This section is from the book "A Treatise On Therapeutics, And Pharmacology Or Materia Medica Vol2", by George B. Wood. Also available from Amazon: Part 1 and Part 2.
Origin and Properties Pareira brava is supposed to be the root of Gissampelos Pareira, a climbing plant of the West Indies and South America. It is in cylindrical pieces, sometimes branched or contorted, of variable size, from two or three inches to several feet in length, and from half an inch to two or three inches in thickness, and covered with a closely adhering, brownish bark, with longitudinal and transverse wrinkles, and sometimes knotty excrescences. The interior woody portion is yellowish, soft, and marked with concentric circles. The root is without smell, and of a taste which is at first sweetish, but afterwards bitter and nauseous. Its activity probably depends on an alkaline principle, discovered by Wiggers, and denominated ciseampelina, which vol. II. - 41 has not, however, been isolated for use. The virtues of the root are readily extracted by water and alcohol.
This is an old remedy, recently revived, probably to be soon again forgotten. it was used in Europe before the commencement of the last century, and was supposed to possess an extraordinary influence over calculous affections, and various other diseases of the urinary organs. The fact seems to be, that it is a general tonic, occasionally acting as a diuretic and aperient, and applicable, therefore, to cases of feeble digestion, with a tendency to costiveness, and offering indications for a tonic impression on the urinary organs. it is mainly on the favourable opinion of the late Sir B. Brodie that the reputation of the medicine rests. By that eminent surgeon it was used with advantage in complaints of the urinary passages, attended with mucous or purulent discharges, as gonorrhoea, cystirrhoea, etc. He believed that, while it modifies the character of the discharge, it also lessens the irritability of the organs.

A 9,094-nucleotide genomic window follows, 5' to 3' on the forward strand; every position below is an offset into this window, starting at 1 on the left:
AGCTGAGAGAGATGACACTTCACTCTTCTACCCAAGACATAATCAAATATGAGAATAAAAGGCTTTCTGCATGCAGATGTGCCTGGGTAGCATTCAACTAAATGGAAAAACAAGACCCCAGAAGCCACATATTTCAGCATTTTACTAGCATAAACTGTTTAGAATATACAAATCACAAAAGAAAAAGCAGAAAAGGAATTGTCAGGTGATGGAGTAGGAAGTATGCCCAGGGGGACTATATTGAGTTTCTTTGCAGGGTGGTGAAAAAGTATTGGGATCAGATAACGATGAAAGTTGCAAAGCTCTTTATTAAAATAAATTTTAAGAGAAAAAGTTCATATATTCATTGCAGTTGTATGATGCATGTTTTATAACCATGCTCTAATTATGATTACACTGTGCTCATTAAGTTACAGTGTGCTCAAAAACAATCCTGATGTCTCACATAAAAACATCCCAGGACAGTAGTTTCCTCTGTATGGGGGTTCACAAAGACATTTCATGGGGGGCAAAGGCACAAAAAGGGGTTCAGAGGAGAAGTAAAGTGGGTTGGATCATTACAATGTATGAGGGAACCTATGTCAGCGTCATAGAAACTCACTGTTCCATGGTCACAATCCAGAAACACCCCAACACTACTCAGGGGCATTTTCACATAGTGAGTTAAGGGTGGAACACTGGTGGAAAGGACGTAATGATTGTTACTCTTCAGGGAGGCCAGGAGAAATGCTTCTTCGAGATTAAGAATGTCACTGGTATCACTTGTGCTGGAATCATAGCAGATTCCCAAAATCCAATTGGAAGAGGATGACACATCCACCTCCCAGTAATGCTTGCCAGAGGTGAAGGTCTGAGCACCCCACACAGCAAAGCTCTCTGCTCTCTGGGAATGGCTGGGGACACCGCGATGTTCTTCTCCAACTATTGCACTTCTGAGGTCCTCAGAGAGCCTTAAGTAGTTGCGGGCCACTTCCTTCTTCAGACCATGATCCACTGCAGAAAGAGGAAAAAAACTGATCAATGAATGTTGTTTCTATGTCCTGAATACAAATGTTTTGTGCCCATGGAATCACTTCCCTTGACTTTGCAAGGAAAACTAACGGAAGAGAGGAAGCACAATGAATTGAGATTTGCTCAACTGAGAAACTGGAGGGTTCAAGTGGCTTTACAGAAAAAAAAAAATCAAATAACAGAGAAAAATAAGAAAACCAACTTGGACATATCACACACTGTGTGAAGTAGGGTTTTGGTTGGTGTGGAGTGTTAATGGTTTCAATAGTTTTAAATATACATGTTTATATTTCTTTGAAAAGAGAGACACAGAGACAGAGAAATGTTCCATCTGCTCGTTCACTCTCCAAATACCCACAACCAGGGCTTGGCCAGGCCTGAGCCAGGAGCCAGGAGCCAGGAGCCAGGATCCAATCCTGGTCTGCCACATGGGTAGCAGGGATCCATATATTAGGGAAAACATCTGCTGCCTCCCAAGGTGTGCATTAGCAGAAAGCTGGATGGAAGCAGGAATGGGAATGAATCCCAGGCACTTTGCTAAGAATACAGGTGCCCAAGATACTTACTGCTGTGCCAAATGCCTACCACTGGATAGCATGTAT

The dose of the powder is from thirty grains to a drachm; but the medicine is more frequently given in decoction or infusion.
The infusion (infusum Pareira, U. S.) is made in the proportion of a troyounce to the pint; the Decoction (Decoctum Pareira, Br.), by boiling an avoirdupois ounce and a half in an imperial pint and a half of water to a pint. The dose is one or two fluidounces three or four times a day.
The Aqueous Extract of the London and Dublin Colleges has been superseded, in the British Pharmacopoeia, by the Liquid Extract (Ex-tractum Pareira Liquidum, Br.), which is a highly concentrated infusion, preserved by the addition of about one-fourth of its bulk of alcohol. The dose is one or two fluidrachms.